The cut factor is actually exactly related to the size of your camera's sensor. Since 35mm has become a standard in film cameras, full frame "Full Frame" corresponds to 35mm in the digital cameras we are using now.
Calculation of Crop Factor:
Calculating the crop factor is pretty easy. If you know the physical size of the crop sensor, find the diagonals of both sensors using the Pythagorean Theorem (a² + b² = c²), then divide the diagonal of the full-frame sensor by the diagonal of the crop sensor.
For example, if you take a photo with a full frame Sony A900, you will get a black framed image like the one below, but if you take the same photo with my Sony A55 (with 1.5x crop factor), you will see the red framed area because the sensor is not full frame. If you're using a full-frame camera, there's no need to mention the cut-off factor, so it's the focal length of your lens, but if you're not using a full-frame camera, your sensor will have a multiplier depending on its size.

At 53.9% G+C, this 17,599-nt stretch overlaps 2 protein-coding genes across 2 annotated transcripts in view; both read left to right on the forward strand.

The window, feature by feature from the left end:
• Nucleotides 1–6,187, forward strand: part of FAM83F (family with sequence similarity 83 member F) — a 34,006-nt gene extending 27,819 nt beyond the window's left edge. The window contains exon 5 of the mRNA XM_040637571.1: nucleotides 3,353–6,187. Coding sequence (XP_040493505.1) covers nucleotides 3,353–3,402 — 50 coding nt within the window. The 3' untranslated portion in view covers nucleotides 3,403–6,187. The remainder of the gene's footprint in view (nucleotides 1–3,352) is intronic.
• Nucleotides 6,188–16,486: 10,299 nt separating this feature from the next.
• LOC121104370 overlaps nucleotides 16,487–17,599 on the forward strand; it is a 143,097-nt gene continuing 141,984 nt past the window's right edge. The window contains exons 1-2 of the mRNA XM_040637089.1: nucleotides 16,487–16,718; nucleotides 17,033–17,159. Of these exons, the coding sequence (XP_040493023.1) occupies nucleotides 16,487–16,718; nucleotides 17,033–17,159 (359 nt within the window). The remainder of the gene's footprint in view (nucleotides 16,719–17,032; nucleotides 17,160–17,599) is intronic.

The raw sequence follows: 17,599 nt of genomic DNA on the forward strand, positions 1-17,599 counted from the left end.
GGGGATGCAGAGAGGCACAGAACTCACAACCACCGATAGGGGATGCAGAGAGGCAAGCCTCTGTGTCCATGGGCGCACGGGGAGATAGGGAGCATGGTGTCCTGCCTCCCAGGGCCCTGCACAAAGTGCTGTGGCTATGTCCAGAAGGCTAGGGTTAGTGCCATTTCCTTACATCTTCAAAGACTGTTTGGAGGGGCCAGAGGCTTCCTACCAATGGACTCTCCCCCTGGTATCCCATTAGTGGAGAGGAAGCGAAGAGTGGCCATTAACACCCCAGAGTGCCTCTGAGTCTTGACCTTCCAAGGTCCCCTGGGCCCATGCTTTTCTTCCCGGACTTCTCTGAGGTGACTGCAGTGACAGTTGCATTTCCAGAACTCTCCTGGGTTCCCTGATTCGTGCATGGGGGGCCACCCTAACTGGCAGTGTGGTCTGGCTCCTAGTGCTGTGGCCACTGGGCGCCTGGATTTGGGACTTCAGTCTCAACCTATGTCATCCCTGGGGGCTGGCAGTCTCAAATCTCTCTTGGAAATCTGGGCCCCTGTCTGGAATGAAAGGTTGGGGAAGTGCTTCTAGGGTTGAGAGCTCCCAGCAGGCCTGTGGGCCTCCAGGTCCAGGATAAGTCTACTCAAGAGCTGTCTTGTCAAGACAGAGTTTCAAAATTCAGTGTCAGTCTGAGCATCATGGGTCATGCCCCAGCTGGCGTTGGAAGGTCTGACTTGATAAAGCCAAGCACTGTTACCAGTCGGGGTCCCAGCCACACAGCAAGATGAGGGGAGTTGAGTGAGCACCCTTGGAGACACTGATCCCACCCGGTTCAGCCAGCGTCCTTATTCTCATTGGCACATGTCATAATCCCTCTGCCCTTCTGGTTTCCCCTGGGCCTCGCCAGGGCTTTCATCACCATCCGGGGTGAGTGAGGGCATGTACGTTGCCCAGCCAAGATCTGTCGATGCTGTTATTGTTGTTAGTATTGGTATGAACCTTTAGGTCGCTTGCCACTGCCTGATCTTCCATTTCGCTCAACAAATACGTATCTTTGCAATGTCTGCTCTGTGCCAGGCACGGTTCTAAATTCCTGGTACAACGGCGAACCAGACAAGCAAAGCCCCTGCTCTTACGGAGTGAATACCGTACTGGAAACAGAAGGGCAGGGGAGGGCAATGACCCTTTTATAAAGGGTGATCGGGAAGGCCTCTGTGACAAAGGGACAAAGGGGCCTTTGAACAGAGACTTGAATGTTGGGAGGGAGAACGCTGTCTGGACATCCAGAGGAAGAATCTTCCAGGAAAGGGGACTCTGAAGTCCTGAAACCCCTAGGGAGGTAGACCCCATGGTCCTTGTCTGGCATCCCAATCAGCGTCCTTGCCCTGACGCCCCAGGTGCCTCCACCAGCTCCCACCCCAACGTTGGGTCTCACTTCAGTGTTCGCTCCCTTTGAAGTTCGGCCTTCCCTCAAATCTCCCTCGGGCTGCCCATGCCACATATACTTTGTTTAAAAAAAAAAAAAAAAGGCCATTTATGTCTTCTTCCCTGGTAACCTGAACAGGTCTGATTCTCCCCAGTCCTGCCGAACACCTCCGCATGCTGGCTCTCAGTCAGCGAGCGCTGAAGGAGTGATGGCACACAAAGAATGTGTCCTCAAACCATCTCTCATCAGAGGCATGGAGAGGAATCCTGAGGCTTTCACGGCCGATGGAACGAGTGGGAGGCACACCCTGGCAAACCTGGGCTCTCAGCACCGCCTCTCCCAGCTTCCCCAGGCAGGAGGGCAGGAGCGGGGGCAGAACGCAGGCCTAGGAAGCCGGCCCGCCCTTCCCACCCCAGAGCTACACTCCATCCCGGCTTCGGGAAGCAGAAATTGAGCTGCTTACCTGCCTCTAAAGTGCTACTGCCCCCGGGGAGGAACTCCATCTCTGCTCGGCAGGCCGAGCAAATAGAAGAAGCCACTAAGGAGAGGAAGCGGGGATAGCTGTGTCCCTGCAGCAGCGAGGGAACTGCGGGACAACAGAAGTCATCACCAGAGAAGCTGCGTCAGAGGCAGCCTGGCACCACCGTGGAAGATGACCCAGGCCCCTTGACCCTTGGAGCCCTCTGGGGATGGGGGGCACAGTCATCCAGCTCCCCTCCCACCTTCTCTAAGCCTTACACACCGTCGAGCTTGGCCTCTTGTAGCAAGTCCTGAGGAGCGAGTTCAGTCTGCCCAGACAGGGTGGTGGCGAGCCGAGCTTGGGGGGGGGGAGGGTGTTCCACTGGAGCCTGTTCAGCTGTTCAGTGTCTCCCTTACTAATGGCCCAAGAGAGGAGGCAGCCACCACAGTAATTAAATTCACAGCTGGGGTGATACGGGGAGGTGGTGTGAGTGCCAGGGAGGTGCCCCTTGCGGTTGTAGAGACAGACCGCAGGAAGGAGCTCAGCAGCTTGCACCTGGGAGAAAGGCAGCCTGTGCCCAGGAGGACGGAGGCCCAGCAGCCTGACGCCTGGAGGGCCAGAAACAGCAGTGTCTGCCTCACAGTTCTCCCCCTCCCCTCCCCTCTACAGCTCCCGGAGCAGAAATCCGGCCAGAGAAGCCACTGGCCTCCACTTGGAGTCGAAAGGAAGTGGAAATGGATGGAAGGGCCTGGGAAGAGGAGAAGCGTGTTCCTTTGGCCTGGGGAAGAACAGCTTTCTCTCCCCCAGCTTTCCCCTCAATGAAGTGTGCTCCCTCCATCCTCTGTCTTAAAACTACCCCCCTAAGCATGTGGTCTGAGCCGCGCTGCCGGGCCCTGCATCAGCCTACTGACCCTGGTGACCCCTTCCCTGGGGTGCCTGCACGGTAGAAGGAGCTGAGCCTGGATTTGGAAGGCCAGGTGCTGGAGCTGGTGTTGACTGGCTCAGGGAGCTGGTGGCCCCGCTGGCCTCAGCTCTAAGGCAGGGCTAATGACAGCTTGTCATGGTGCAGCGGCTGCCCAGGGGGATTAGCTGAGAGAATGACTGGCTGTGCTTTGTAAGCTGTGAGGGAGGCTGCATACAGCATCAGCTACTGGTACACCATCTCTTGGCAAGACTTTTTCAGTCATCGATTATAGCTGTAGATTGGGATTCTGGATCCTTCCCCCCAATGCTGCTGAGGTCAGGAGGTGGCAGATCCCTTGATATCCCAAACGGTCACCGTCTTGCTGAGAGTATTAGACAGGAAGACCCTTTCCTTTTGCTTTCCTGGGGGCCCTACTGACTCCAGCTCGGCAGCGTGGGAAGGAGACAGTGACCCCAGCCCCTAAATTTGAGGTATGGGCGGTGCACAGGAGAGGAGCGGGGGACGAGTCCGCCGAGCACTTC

For instance; When we use the Minolta 70-210mm F/4 lens with the Sony A900 camera, there will be no crop factor, but I have to do a few mathematical operations to find the effective focal length that I will use the same lens with on my 1.5 factor Sony A55. (70mmx1.5=105mm) and (210mmx1.5=305mm). As a result, when we use a camera with a cut factor of 1.5, a 70-210mm lens appears as if it were a 105-305mm lens.
Crop factors used in cameras
Sony – Full frame sensor (24x36mm) – A900, A850, A99(future) – APS-C sensor = 1.5x “Crop Factor” (23.5 x 15.6 mm ) – A77, A65, A57, A55, A35, A37, Nex-7, Nex-5n, Nex-3C
Canon – Full-frame Sensor (~ 36 x 24mm) – 5D, 5D Mark II, EOS-1Ds Mark III – APS-H sensor = 1.3x “Cut Factor” (~ 29 x 19mm) – EOS-1D Mark IV – APS-C sensor = 1.6x “Cut Factor” (~ 22 x 15mm) – Canon 50D, 40D, Rebel XSI
Nikon – FX sensor = Full Frame (~ 23.9 x 36mm) – D3X, D3S, D3, D700 – DX sensor = 1.5x “Cut Factor” (~ 15.8 x 23.6mm) – D90, D300S